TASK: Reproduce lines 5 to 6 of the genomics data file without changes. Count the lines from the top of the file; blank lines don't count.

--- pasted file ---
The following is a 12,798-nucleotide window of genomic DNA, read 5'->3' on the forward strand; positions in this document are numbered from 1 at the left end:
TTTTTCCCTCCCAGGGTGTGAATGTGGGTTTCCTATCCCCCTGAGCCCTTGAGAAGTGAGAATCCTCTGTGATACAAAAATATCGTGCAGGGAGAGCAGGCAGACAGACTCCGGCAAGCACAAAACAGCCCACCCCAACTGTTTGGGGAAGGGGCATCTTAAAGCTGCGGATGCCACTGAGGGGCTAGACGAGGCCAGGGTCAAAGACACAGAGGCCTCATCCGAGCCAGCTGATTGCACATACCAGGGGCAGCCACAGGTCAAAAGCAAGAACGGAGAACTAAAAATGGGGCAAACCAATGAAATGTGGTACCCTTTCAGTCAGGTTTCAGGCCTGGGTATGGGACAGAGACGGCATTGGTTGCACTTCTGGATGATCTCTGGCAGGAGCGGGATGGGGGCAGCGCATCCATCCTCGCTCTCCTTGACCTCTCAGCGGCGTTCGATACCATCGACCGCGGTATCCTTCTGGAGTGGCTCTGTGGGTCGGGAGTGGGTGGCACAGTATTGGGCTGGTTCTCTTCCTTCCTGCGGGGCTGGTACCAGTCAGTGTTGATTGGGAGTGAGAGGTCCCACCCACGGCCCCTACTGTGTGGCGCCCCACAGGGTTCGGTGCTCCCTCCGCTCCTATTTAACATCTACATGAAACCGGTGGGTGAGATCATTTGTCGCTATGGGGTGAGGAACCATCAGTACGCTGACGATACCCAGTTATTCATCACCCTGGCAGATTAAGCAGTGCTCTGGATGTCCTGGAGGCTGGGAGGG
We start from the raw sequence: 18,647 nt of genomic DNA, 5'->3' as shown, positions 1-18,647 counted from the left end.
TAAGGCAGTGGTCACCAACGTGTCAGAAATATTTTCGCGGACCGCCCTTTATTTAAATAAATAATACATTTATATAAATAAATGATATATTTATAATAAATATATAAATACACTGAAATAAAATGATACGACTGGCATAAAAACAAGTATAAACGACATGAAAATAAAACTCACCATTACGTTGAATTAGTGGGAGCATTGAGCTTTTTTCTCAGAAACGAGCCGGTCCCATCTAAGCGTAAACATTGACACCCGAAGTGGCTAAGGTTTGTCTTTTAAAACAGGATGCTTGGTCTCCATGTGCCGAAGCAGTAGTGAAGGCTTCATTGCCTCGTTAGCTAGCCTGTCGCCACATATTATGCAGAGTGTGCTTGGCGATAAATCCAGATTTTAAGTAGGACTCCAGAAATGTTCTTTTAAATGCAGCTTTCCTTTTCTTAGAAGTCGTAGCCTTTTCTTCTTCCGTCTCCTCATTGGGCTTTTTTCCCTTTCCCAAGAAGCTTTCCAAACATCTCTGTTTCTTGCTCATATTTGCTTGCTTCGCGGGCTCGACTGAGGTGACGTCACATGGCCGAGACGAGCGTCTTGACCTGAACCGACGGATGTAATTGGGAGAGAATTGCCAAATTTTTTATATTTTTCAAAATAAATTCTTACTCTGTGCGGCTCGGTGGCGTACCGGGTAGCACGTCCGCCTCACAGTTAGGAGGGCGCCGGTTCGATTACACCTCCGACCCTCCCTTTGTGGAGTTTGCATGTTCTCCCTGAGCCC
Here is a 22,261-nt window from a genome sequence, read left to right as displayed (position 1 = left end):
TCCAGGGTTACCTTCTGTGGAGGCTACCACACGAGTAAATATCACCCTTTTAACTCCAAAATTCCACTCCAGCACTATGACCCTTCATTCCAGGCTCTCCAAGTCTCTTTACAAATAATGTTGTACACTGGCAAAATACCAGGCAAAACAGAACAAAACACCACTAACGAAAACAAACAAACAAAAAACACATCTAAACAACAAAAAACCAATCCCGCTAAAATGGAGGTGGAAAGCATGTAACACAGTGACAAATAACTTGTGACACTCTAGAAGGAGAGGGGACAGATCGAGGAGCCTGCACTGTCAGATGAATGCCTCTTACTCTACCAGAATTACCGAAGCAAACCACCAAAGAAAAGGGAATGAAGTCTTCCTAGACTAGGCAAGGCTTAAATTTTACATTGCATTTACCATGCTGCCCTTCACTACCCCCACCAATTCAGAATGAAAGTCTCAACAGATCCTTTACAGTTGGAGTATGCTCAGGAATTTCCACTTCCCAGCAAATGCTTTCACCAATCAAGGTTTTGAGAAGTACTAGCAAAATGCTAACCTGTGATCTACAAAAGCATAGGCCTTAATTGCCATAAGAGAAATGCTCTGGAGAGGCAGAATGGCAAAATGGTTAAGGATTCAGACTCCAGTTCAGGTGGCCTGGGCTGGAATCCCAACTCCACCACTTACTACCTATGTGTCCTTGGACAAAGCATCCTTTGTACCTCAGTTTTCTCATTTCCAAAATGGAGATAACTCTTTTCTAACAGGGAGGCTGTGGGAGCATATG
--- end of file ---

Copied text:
Here is a 22,261-nt window from a genome sequence, read left to right as displayed (position 1 = left end):
TCCAGGGTTACCTTCTGTGGAGGCTACCACACGAGTAAATATCACCCTTTTAACTCCAAAATTCCACTCCAGCACTATGACCCTTCATTCCAGGCTCTCCAAGTCTCTTTACAAATAATGTTGTACACTGGCAAAATACCAGGCAAAACAGAACAAAACACCACTAACGAAAACAAACAAACAAAAAACACATCTAAACAACAAAAAACCAATCCCGCTAAAATGGAGGTGGAAAGCATGTAACACAGTGACAAATAACTTGTGACACTCTAGAAGGAGAGGGGACAGATCGAGGAGCCTGCACTGTCAGATGAATGCCTCTTACTCTACCAGAATTACCGAAGCAAACCACCAAAGAAAAGGGAATGAAGTCTTCCTAGACTAGGCAAGGCTTAAATTTTACATTGCATTTACCATGCTGCCCTTCACTACCCCCACCAATTCAGAATGAAAGTCTCAACAGATCCTTTACAGTTGGAGTATGCTCAGGAATTTCCACTTCCCAGCAAATGCTTTCACCAATCAAGGTTTTGAGAAGTACTAGCAAAATGCTAACCTGTGATCTACAAAAGCATAGGCCTTAATTGCCATAAGAGAAATGCTCTGGAGAGGCAGAATGGCAAAATGGTTAAGGATTCAGACTCCAGTTCAGGTGGCCTGGGCTGGAATCCCAACTCCACCACTTACTACCTATGTGTCCTTGGACAAAGCATCCTTTGTACCTCAGTTTTCTCATTTCCAAAATGGAGATAACTCTTTTCTAACAGGGAGGCTGTGGGAGCATATG